Self Directed IRAs and IRS Code 408 M3
Many Self-Directed IRA investors are curious as to whether it is possible for them to store IRS approved coins or bullion/precious metals in a safe deposit box at a bank that does not serve as the trustee for their IRA. This argument may hold some weight since IRC 408 defines depository as meeting physical possession requirements for their IRA.
Coins are pieces of metal (or occasionally other materials) with marks that indicate its intrinsic or exchange value. IRS approved coins which may be bought using retirement funds include American Eagle coins as well as specific state minted ones with certain characteristics. Under the Technical and Miscellaneous Revenue Act of 1988, state minted coins are also available for purchase. Though tax professionals recommend that IRA holders avoid personally holding IRS approved coins or precious metals/bullion, some tax practitioners contend that fulfilling the physical possession requirement in IRC 408(m)(3)(B) could be met if coins were stored with a trustee such as an approved depository – something which makes sense given that the definition of trustee in IRC 408(a) includes banks, financial institutions and depository.
Precious metals are perceived to be safe investments, so their prices usually increase during times of geopolitical instability.
Gold remains the premier precious metal, but silver has also become increasingly popular as an economical alternative. Silver also finds use in electronics, engineering, hygiene and medical equipment industries.
IRS guidelines permit individual retirement accounts (IRAs) to purchase precious metal bullion and coins from various dealers; however, any purchased using retirement funds must be held physically by a trustee, such as a US bank, financial institution, depository institution, or approved trust company.
Self-Directed IRA owners who opt to store their metals and coins at their personal banks instead of a depository can potentially face retailing and wholesaling taxes when selling directly; to minimize these fees it may be beneficial to collaborate with a firm with expertise in precious metals and bullion investing.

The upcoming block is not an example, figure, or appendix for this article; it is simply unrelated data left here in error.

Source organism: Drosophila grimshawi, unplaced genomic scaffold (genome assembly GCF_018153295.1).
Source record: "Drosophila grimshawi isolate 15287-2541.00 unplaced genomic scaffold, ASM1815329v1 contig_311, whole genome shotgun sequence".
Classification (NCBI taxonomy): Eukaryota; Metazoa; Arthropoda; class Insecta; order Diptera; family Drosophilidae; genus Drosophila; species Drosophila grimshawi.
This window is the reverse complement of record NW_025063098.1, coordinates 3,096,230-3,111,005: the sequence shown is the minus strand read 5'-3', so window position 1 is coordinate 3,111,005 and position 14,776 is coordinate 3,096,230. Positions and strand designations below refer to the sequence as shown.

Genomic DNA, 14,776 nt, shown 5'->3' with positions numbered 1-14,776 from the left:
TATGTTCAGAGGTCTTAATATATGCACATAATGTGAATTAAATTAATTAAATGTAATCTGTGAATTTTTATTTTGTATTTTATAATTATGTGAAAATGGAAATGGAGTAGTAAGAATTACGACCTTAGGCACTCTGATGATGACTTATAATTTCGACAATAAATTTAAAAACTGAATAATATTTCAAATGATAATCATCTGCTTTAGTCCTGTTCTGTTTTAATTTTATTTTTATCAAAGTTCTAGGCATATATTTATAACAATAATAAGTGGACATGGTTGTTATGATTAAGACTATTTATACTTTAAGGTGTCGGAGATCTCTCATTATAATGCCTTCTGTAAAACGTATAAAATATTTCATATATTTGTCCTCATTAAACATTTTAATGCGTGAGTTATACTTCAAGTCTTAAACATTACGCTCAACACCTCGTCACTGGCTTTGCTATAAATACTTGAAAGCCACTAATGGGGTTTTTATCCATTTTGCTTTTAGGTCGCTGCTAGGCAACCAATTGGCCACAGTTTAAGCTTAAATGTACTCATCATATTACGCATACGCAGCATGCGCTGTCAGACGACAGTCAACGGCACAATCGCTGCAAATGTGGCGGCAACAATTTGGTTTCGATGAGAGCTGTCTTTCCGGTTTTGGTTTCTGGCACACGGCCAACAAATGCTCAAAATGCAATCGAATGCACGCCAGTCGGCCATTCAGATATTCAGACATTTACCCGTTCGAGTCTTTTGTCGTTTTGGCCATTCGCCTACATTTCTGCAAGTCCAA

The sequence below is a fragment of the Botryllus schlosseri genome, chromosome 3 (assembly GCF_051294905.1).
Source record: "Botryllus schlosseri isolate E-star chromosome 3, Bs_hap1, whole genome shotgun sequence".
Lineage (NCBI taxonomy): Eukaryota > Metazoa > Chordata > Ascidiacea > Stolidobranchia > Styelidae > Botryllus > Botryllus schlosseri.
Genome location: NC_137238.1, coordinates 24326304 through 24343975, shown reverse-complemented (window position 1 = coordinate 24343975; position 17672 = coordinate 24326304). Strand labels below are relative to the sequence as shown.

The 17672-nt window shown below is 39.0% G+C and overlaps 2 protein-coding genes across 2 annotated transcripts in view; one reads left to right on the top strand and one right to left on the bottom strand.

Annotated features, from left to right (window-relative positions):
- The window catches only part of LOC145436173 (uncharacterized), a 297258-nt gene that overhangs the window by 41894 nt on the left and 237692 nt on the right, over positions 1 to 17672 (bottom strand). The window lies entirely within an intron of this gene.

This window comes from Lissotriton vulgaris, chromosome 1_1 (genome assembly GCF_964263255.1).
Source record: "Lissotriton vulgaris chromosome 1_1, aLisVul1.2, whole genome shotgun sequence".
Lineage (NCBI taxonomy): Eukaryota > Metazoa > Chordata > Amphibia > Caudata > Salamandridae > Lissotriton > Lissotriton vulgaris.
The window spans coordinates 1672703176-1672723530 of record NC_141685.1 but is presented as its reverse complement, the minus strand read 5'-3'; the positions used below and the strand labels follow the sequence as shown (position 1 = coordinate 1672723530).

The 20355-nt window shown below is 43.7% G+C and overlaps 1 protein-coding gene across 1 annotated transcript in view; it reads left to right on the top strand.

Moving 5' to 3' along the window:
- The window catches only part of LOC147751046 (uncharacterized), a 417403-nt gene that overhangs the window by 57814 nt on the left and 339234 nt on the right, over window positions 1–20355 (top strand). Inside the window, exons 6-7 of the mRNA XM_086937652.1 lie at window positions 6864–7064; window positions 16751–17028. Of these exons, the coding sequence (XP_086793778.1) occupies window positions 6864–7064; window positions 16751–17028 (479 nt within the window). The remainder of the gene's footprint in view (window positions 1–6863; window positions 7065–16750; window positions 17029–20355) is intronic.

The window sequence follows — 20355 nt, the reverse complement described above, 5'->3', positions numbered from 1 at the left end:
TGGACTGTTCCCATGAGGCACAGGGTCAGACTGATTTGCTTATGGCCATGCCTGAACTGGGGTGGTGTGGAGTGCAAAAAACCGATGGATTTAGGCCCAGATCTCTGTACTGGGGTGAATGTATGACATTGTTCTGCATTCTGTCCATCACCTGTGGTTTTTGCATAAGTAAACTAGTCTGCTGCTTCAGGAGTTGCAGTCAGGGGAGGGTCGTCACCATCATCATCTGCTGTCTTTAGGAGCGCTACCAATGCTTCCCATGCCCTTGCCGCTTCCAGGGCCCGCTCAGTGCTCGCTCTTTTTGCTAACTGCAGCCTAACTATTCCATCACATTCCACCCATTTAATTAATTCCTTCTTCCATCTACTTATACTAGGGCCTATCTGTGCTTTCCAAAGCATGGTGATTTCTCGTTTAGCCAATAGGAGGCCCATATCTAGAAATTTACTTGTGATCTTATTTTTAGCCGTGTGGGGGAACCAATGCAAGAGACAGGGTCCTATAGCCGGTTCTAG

As defined in IRC section 408, an IRS-approved trustee or approved depository should be the best place for coins or bullion/precious metals held according to IRS rules. While an individual could technically store their coins themselves personally, IRC section 408 doesn’t specifically state this point so one could argue that placing coins into bank safety deposit boxes in your name as part of an IRA LLC Plan meets “physical possession” definition set forth.
However, it should be understood that your case may be less strong if you choose a private depository as opposed to banks in which to store precious metals or coins for an IRA account. An LLC cannot act as its own trustee and thus would fail to satisfy physical possession requirements; we strongly advise avoiding this option at all costs and suggest instead using either self-directed IRA custodian or third party administrator as trustee in this instance.
Personal possession in law refers to an individual’s ability to control an object and is the defining characteristic of personal property ownership.
Personal and constructive possession differ considerably; constructive possession refers to one person having the power and intent of controlling an object even though it may not physically reside within her grasp at any one moment – for instance, an IRA owner could possess constructive possession over coins stored in her bank safe deposit box if she holds onto its key.
Under IRC 408 the definition of tangible personal property includes “all machinery, equipment, tools, vehicles, furniture, leasehold improvements, office equipment supplies and components parts thereof”. With regards to IRS approved coins or bullion/precious metals stored at an U.S. bank and held within an IRA LLC’s safe deposit box does this satisfy physical possession?